The experiences are a combination of events from my own life and from the lives of folks I know. Take Shiva’s startup rollercoaster ride; I obviously base it on my own startup experience and that of my friends in the Bay Area. But to create the part about Shakti’s loss of her brother Sanju and her family in the Latur earthquake; I had to dig into the deep recesses of the emotional loss of my dear uncle Sanju who grew up with me in the same house, but passed away at a very young age in a car accident in the US.
As I often say, 50% is based on real experiences (both mine and of folks I know) and the other 50% is pure fiction. It’s just not obvious which 50% is which, and I’d like to keep it that way. I mentioned this recently at a panel discussion, and another panelist quoted his standard riposte when asked how much of his book was based on real life: “all the hot, incredible sex scenes are completely real!”

Which, if any, of your personality traits did you write into your characters?

I have sprinkled my personality traits generously across the board into multiple characters in the story. However no single character embodies all the traits - some are in the good guys, some in the bad guys, some in the male characters and some others in the female ones. For instance, Shiva is a workaholic like me, Harry shares my fascination with spirituality and occult, while Shakti goes through a brooding, despondent phase before her resurgence. Actually, every character is a concoction of several traits – mine and other folks whom I have observed.

How important are names to you in your books? Do you choose the names based on liking the way it sounds or the meaning?

The character names are very important to me. And the meanings certainly matter more than the sound of it. If you are a reader of mythology, you will realize that some of the character names in my books, in fact, tell entire stories by themselves.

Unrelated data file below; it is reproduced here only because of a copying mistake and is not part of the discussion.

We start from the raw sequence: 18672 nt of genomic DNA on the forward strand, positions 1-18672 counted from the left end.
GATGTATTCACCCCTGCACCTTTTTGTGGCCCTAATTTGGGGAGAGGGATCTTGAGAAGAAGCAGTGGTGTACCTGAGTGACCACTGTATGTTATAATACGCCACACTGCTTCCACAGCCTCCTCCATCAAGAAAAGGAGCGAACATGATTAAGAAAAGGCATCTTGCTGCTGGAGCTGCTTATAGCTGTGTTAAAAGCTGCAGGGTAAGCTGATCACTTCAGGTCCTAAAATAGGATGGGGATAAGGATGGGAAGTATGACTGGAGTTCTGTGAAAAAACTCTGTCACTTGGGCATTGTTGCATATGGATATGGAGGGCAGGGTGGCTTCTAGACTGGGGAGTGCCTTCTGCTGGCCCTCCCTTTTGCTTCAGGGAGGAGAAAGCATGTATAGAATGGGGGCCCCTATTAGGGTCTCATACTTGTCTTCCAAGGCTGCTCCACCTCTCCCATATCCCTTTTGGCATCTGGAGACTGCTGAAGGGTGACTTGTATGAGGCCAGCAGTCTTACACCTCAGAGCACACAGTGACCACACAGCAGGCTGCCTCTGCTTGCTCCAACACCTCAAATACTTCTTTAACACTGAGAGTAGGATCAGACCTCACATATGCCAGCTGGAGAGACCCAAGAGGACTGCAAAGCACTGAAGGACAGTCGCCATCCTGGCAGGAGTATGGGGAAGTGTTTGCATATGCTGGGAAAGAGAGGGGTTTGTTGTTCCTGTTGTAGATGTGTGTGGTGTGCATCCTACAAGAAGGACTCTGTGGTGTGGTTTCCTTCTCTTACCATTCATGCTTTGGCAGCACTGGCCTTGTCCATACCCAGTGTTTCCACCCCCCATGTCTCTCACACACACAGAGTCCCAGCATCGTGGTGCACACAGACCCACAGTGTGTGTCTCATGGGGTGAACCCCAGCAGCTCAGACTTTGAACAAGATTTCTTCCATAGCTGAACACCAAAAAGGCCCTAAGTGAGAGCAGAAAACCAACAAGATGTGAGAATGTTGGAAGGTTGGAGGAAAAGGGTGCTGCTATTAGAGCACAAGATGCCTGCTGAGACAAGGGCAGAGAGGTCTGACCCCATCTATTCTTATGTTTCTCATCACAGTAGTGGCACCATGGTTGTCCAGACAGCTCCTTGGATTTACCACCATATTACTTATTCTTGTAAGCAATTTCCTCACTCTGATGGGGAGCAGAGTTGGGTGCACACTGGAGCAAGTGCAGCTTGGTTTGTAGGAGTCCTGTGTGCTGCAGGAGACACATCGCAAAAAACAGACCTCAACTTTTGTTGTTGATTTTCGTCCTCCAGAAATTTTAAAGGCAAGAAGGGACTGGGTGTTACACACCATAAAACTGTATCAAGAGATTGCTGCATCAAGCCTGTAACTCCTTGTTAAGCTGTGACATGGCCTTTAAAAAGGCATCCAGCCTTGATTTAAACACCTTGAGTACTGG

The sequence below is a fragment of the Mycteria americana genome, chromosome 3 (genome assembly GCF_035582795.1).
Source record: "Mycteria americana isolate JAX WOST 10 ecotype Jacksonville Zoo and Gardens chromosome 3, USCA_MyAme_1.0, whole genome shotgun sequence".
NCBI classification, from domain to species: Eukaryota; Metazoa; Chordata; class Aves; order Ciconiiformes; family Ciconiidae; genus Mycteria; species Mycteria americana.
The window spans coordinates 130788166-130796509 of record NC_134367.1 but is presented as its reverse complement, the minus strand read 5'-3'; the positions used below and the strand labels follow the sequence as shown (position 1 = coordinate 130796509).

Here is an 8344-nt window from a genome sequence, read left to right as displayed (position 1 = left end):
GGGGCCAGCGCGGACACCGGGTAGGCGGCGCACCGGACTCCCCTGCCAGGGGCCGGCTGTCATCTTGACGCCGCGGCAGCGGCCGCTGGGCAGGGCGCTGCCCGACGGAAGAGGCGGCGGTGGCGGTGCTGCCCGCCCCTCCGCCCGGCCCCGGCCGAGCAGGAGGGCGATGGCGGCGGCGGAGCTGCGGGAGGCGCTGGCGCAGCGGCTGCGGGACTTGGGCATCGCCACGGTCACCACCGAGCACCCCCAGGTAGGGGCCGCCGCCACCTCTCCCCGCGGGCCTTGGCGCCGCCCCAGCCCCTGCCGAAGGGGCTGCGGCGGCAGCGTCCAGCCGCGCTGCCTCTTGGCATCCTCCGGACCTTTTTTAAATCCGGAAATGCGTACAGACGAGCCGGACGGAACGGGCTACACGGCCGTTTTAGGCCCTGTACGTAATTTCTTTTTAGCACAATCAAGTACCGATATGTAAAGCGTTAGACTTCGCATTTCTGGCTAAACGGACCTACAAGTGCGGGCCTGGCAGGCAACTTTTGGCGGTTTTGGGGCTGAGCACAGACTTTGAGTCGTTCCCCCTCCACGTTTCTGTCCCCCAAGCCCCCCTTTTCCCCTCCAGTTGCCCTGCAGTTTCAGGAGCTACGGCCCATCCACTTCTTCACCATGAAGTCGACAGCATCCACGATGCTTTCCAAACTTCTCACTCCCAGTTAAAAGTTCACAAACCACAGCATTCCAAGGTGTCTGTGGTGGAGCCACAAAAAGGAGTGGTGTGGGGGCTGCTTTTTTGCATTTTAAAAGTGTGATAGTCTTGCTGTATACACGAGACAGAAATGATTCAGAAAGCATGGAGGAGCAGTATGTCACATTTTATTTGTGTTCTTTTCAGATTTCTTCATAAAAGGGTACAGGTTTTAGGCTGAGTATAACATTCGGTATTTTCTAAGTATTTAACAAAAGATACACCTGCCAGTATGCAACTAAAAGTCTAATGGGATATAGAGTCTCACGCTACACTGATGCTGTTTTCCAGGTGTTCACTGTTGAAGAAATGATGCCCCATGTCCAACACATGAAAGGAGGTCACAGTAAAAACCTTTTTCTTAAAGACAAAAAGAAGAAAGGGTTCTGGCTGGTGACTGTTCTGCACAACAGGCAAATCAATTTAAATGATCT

What is your favourite part or scene in the novel?

It’s really hard to pick the most favorite scene, almost like choosing who your favorite kid is. But there’s one scene that keeps playing in my mind again and again, where Shiva is running in desperation alongside a drowning Shakti who’s been swept away by threatening tsunami waves. Tumultuous thoughts undulate around in his head and intense emotions gush across his heart as he makes every attempt to save her. His sheer vulnerability and frantic denial of the possibility of losing her forever gets me every time.

Did you learn anything from writing your book and what was it?

I realized that though the actual task of writing is a very secluded process, it takes an entire village to publish and promote a book. No man and no author can be an island. I was exceedingly fortunate and will remain forever indebted to some amazing friends and family who encouraged me and helped spread the word with conviction. The belief and unconditional backing of these well-wishers has brought Quest for Kriya to where it is today. Without them it would be nowhere.